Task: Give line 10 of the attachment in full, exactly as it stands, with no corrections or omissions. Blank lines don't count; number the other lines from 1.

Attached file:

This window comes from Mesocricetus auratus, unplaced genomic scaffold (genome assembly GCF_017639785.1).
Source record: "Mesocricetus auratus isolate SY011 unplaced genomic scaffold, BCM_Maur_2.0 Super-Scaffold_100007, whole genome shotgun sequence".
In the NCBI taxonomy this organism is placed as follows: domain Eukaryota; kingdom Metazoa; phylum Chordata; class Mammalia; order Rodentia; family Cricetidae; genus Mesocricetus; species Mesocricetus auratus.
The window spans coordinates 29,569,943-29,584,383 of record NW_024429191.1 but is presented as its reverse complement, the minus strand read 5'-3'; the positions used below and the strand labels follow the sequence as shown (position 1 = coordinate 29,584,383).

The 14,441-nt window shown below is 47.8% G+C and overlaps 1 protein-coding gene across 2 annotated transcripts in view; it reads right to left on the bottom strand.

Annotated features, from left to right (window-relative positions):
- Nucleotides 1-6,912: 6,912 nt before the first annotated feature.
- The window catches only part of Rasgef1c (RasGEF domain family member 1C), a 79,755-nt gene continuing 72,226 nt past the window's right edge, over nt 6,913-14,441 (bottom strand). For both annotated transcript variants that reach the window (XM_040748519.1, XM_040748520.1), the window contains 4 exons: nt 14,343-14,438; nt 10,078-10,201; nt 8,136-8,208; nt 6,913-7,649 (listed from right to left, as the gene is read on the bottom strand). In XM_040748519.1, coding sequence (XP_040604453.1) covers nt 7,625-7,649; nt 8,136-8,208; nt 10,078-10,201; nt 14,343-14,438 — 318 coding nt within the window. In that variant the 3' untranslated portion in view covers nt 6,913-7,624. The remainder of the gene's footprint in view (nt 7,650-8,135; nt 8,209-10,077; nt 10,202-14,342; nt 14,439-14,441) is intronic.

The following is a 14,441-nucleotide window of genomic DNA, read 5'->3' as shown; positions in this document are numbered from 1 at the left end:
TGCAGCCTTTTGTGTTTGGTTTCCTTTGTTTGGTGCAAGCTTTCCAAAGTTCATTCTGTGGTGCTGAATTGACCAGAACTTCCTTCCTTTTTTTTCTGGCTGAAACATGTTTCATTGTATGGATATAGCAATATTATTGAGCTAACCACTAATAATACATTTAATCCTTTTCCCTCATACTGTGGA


TGCAGCCTTTTGTGTTTGGTTTCCTTTGTTTGGTGCAAGCTTTCCAAAGTTCATTCTGTGGTGCTGAATTGACCAGAACTTCCTTCCTTTTTTTTCTGGCTGAAACATGTTTCATTGTATGGATATAGCAATATTATTGAGCTAACCACTAATAATACATTTAATCCTTTTCCCTCATACTGTGGA